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Demonstrators hold placards during the Refugees welcome: Emergency Solidarity Protest on November 27, 2021 in London, England. Protesters from various organizations including Care4CAlais, Jewish Socialist Group, National Education Union, Muslim Association of Britain and Stop The War Coalition hold a demonstration outside Downing Street in support of the 27 migrants who drowned trying to cross the English Channel during the week.Hollie Adams/Getty Images

There has been a dramatic change recently in the way many countries view refugees.

Facing severe labour shortages amid record-low unemployment rates, people fleeing conflict are more likely to be seen as a potential source of needed staffing and skill. And since today’s conflicts are more likely to elicit sympathy, there is less public opposition to the presence of refugee claimants, after a dark period in the 2010s. In general, governments are scrambling to find ways to settle more of them.

Not all governments, though.

One of the worst policy ideas of the 21st century has continued to cling to the political mainstream this year. It might be called the “vote them off the island” approach, formally known as “offshore confinement,” in which newcomers are literally shipped to another land and held there at exorbitant expense.

The concept never made sense. But in recent days it has survived two votes in English-speaking countries – tellingly, in isolated island countries that are comparatively safe from actual migration pressures.

When 148 of Boris Johnson’s Tory MPs cast ballots to eject him as British Prime Minister on Monday night in an ultimately unsuccessful in-party non-confidence vote, many of those rebel MPs pointed not just at his illegal partying and Brexit devastation, but at a deal with the government of Rwanda that many of them still say they have trouble believing took place.

This spring, Mr. Johnson’s government pledged the equivalent of $189-million to the government of Rwanda. In exchange, the impoverished East African country will receive tens of thousands of migrants who have attempted to enter Britain; they will be intercepted, flown to Kigali and held in hotels – officially for “processing,” which could take years.

Even many Conservatives were revolted by this plan, which is likely illegal under both British and international law. Jesse Norman, a former member of Mr. Johnson’s cabinet, explained in a letter that he had voted to oust the PM in part because he found the Rwanda deal “ugly, likely to be counterproductive and of doubtful legality.”

The idea was imported from Australia, where the practice first gained ground in 2001 when a freighter ship picked up a few hundred asylum seekers and the Liberal government refused to allow it entry.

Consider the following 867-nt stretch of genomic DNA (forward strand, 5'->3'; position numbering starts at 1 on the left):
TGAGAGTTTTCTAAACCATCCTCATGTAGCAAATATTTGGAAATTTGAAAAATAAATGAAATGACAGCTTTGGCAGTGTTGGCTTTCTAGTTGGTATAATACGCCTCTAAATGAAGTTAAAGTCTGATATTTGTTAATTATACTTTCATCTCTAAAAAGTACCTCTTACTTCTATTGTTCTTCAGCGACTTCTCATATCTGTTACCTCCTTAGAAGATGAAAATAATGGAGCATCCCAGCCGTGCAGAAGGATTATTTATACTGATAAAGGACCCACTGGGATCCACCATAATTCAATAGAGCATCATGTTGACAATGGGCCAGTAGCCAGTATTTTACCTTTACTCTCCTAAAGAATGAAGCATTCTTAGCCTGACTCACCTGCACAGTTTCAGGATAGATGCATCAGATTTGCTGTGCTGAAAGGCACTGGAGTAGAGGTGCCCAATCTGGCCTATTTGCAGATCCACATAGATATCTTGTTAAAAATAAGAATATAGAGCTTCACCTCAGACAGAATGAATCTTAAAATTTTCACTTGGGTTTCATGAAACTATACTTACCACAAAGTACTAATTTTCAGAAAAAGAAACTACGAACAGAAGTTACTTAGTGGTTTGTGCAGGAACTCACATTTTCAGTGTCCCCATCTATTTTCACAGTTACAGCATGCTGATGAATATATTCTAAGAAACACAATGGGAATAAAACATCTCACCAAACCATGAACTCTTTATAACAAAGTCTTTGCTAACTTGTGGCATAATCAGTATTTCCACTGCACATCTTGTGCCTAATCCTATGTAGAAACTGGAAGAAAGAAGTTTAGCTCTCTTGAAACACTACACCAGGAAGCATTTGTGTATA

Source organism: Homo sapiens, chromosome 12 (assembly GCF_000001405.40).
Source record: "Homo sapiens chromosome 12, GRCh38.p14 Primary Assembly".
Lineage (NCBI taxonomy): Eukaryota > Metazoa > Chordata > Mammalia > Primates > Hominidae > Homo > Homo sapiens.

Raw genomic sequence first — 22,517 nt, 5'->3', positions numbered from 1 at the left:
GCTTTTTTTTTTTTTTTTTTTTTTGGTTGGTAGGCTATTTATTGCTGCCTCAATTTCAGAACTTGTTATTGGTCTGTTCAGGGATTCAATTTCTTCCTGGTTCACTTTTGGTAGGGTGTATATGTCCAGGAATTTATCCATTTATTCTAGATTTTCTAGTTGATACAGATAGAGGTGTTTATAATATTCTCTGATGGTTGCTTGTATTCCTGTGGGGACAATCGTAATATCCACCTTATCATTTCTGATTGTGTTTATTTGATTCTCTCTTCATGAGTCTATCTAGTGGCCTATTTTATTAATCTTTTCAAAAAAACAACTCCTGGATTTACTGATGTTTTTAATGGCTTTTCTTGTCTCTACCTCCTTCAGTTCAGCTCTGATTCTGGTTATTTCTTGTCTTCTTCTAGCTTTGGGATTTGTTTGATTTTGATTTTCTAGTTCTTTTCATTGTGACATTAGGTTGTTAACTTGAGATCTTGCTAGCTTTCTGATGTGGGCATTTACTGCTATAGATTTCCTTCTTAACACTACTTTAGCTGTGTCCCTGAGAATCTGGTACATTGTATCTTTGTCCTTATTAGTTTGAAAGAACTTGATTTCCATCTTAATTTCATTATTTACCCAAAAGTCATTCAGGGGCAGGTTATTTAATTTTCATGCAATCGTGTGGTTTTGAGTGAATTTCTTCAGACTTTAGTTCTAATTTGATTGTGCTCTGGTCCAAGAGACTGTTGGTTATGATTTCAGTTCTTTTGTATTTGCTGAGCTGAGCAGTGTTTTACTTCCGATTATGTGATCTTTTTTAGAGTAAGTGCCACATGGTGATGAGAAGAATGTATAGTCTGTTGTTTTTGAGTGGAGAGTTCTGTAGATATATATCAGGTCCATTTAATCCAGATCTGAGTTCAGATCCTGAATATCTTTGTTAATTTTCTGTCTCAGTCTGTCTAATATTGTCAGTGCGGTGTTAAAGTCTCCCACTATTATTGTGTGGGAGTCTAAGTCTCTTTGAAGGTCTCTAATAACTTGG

It was never about anything other than votes and public image. As Canadians know from experience, in geographically isolated countries where most immigrants and refugees arrive at airports, there’s an irrational panic when even a few people show up in boats or on foot. But if they never land, they never have rights.

This concept really took off in 2013, when a few boatloads of refugees, mainly from the Afghanistan conflict, inspired the Australian government to build detention centres on the desolate islands of Manus (part of Papua New Guinea) and Nauru (an island country). Canberra pledged never to resettle these people in Australia, even if they passed screening and were found to be legitimate refugees (as most were).

The result was a humanitarian catastrophe, with families held in prison-camp conditions for years. As Nick Martin, a doctor stationed in Nauru with the Australian Navy, told an interviewer: “All you can try to do is stop people from killing themselves … you can try and give them hope but what are you giving them hope for?”

Asylum seekers tend to be more expensive to manage than other immigrants, although even during crises they represent only a tiny fraction of annual immigration. A significant proportion will not qualify and will need to be deported or paid to leave; to be humane, this process needs to be quick, but it can also be expensive. But the remaining genuine refugees tend to be valuable contributors to the economy and life of a country – if they’re allowed to enter.

Offshore detention is much more expensive. Each refugee held in the Nauru facility reportedly costs Australia $440,000 a month, or $5.3-million a year.

Last month’s election brought a new, more moderate Labor government into power. But new Prime Minister Anthony Albanese, though critical of offshore detention in the past, vowed to keep Nauru open and the system in place.

It will likely die of attrition, for a reason that should be obvious in labour-starved Australia: Other countries want their refugees. New Zealand has taken 450 from the island, Canada more than 140 and the United States at least 750 over the past decade.

Many of them have already become citizens, and have blended into those countries and their economies easily. It’s a stark contrast: those host countries are gaining employment and tax revenue from their new residents, while the governments of Australia and Britain are willing to pay millions each year to prevent that benefit from ever being realized. Voting them off the island was never going to be a feasible or humane concept, and should have been left to reality TV.

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